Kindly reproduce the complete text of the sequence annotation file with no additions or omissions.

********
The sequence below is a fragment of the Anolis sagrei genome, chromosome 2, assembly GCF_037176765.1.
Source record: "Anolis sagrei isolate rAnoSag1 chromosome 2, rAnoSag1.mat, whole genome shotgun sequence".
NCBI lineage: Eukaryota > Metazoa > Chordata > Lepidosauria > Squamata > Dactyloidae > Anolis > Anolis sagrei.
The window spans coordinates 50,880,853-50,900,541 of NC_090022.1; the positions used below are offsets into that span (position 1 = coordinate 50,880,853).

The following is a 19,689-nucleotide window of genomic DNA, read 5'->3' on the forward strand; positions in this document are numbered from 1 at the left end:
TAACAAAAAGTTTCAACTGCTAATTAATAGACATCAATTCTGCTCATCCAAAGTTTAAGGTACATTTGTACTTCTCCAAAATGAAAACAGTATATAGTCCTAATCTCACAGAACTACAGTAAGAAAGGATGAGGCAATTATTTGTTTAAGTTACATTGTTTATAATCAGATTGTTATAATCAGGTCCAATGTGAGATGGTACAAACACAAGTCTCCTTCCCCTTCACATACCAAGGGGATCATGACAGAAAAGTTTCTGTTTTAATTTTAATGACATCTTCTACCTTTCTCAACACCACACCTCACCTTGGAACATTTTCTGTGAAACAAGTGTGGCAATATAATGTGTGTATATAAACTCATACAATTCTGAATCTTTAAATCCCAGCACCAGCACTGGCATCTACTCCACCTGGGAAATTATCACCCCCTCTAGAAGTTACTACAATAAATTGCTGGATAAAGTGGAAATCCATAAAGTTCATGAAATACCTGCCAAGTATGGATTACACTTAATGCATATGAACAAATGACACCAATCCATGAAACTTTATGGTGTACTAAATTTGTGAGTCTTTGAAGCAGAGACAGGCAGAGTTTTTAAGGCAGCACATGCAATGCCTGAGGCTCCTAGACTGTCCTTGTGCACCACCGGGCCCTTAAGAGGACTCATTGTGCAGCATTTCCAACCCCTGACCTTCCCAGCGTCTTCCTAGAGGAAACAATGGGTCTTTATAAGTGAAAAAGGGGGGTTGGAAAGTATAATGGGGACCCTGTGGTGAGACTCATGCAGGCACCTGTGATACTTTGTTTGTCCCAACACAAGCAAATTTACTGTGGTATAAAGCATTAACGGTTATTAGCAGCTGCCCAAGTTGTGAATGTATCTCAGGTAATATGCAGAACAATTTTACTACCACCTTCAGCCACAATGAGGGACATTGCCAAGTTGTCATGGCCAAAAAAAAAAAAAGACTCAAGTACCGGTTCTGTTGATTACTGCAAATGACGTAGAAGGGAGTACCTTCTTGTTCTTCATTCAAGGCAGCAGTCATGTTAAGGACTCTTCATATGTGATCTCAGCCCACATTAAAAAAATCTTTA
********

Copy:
The sequence below is a fragment of the Anolis sagrei genome, chromosome 2, assembly GCF_037176765.1.
Source record: "Anolis sagrei isolate rAnoSag1 chromosome 2, rAnoSag1.mat, whole genome shotgun sequence".
NCBI lineage: Eukaryota > Metazoa > Chordata > Lepidosauria > Squamata > Dactyloidae > Anolis > Anolis sagrei.
The window spans coordinates 50,880,853-50,900,541 of NC_090022.1; the positions used below are offsets into that span (position 1 = coordinate 50,880,853).

The following is a 19,689-nucleotide window of genomic DNA, read 5'->3' on the forward strand; positions in this document are numbered from 1 at the left end:
TAACAAAAAGTTTCAACTGCTAATTAATAGACATCAATTCTGCTCATCCAAAGTTTAAGGTACATTTGTACTTCTCCAAAATGAAAACAGTATATAGTCCTAATCTCACAGAACTACAGTAAGAAAGGATGAGGCAATTATTTGTTTAAGTTACATTGTTTATAATCAGATTGTTATAATCAGGTCCAATGTGAGATGGTACAAACACAAGTCTCCTTCCCCTTCACATACCAAGGGGATCATGACAGAAAAGTTTCTGTTTTAATTTTAATGACATCTTCTACCTTTCTCAACACCACACCTCACCTTGGAACATTTTCTGTGAAACAAGTGTGGCAATATAATGTGTGTATATAAACTCATACAATTCTGAATCTTTAAATCCCAGCACCAGCACTGGCATCTACTCCACCTGGGAAATTATCACCCCCTCTAGAAGTTACTACAATAAATTGCTGGATAAAGTGGAAATCCATAAAGTTCATGAAATACCTGCCAAGTATGGATTACACTTAATGCATATGAACAAATGACACCAATCCATGAAACTTTATGGTGTACTAAATTTGTGAGTCTTTGAAGCAGAGACAGGCAGAGTTTTTAAGGCAGCACATGCAATGCCTGAGGCTCCTAGACTGTCCTTGTGCACCACCGGGCCCTTAAGAGGACTCATTGTGCAGCATTTCCAACCCCTGACCTTCCCAGCGTCTTCCTAGAGGAAACAATGGGTCTTTATAAGTGAAAAAGGGGGGTTGGAAAGTATAATGGGGACCCTGTGGTGAGACTCATGCAGGCACCTGTGATACTTTGTTTGTCCCAACACAAGCAAATTTACTGTGGTATAAAGCATTAACGGTTATTAGCAGCTGCCCAAGTTGTGAATGTATCTCAGGTAATATGCAGAACAATTTTACTACCACCTTCAGCCACAATGAGGGACATTGCCAAGTTGTCATGGCCAAAAAAAAAAAAAGACTCAAGTACCGGTTCTGTTGATTACTGCAAATGACGTAGAAGGGAGTACCTTCTTGTTCTTCATTCAAGGCAGCAGTCATGTTAAGGACTCTTCATATGTGATCTCAGCCCACATTAAAAAAATCTTTA